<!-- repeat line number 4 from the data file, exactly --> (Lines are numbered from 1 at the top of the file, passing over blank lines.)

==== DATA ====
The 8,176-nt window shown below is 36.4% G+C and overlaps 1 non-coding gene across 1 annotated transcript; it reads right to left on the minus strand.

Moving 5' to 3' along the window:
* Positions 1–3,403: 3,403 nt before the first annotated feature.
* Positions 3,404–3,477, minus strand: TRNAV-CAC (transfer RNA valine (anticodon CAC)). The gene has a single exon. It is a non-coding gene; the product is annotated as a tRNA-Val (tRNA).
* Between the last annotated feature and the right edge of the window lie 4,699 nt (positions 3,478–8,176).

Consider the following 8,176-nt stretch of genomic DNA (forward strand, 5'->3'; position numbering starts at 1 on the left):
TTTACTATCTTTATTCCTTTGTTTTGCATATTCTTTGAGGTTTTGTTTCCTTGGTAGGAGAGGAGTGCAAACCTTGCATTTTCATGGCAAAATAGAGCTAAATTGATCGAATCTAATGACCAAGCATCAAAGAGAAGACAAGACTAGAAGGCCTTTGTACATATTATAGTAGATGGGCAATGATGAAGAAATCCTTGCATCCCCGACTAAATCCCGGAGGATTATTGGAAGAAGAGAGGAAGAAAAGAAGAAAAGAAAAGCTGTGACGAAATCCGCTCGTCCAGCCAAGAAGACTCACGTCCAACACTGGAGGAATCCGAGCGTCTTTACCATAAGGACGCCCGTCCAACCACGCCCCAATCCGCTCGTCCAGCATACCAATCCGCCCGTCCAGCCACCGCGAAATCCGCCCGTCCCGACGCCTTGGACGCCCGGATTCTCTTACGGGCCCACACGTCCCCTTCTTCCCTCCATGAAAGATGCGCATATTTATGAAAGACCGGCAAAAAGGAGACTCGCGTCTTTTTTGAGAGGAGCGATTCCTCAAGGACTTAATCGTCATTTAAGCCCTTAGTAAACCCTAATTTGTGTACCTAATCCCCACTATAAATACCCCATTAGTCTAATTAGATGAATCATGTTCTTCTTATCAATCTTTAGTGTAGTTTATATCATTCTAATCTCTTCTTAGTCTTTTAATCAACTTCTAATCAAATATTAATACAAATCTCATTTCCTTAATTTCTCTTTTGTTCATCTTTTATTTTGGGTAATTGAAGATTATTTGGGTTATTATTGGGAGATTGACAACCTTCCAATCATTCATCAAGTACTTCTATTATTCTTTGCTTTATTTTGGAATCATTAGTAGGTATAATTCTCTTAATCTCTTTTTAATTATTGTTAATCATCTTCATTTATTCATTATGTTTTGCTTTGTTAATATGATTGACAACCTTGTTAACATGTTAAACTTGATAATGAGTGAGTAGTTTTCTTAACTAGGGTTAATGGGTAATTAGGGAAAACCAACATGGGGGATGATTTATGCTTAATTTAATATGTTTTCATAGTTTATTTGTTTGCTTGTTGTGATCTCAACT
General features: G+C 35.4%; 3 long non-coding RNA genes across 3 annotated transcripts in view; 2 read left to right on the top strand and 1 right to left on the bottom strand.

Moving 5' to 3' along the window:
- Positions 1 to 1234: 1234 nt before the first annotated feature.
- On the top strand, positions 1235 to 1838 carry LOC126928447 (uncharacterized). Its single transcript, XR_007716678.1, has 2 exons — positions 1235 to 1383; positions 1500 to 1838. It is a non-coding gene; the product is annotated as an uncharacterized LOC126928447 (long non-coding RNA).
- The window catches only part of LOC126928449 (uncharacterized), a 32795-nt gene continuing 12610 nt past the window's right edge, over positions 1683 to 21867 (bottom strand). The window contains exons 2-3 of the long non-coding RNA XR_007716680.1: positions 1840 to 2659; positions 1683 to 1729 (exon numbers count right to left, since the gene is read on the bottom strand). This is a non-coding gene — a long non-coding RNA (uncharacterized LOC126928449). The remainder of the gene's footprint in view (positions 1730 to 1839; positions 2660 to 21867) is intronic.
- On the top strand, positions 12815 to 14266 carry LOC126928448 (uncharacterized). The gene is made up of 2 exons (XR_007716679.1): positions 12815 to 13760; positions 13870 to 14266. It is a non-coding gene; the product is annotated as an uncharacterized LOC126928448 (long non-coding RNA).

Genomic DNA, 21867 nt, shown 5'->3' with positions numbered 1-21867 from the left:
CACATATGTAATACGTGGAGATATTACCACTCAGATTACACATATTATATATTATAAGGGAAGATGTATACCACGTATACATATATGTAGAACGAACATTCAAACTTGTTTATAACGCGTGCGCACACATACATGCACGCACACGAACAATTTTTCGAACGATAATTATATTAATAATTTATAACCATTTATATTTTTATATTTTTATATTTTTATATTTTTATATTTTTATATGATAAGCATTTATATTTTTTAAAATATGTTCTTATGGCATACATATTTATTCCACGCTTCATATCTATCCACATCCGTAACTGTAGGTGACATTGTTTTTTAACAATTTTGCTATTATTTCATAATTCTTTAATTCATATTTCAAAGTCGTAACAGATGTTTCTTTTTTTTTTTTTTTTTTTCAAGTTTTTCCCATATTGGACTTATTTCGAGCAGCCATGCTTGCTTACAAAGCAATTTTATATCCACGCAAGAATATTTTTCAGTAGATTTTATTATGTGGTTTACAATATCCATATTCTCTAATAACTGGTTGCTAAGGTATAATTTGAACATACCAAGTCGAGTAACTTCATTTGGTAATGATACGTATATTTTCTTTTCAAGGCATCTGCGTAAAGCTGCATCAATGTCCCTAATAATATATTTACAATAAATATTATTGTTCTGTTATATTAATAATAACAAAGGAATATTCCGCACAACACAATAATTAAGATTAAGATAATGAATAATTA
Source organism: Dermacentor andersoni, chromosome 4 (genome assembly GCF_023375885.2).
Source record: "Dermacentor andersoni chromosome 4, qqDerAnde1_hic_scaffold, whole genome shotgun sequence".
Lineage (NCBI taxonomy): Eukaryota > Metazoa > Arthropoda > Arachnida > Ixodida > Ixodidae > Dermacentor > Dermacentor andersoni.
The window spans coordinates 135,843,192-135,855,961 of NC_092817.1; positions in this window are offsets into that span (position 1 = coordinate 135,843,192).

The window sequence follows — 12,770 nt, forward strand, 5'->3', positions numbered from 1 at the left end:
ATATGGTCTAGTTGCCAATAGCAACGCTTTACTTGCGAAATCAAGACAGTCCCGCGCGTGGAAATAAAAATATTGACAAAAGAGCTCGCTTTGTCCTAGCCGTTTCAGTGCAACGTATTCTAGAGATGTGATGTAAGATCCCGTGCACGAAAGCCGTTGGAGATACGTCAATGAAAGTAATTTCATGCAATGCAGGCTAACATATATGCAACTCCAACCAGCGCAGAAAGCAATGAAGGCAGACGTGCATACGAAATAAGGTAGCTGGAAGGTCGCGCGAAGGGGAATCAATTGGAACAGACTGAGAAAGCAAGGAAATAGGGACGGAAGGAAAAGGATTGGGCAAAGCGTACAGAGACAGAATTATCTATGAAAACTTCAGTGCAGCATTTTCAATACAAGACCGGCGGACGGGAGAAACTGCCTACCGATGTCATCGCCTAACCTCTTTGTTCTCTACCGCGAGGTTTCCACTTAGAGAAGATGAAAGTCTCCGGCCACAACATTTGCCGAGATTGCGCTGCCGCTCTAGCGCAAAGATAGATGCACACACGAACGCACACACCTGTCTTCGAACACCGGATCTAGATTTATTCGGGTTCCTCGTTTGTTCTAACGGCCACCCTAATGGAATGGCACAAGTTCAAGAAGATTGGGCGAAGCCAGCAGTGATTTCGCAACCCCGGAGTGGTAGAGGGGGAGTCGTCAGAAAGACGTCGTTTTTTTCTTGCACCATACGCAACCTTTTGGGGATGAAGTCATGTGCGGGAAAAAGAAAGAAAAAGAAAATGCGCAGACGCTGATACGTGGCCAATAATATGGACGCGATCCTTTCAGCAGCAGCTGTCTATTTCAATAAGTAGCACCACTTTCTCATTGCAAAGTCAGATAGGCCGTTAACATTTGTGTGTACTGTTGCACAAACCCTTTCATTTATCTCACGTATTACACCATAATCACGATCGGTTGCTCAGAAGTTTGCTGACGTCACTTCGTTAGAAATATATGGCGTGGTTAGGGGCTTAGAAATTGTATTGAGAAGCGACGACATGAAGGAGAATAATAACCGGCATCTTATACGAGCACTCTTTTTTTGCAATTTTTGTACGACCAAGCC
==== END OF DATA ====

* Positions 3,404–3,477, minus strand: TRNAV-CAC (transfer RNA valine (anticodon CAC)). The gene has a single exon. It is a non-coding gene; the product is annotated as a tRNA-Val (tRNA).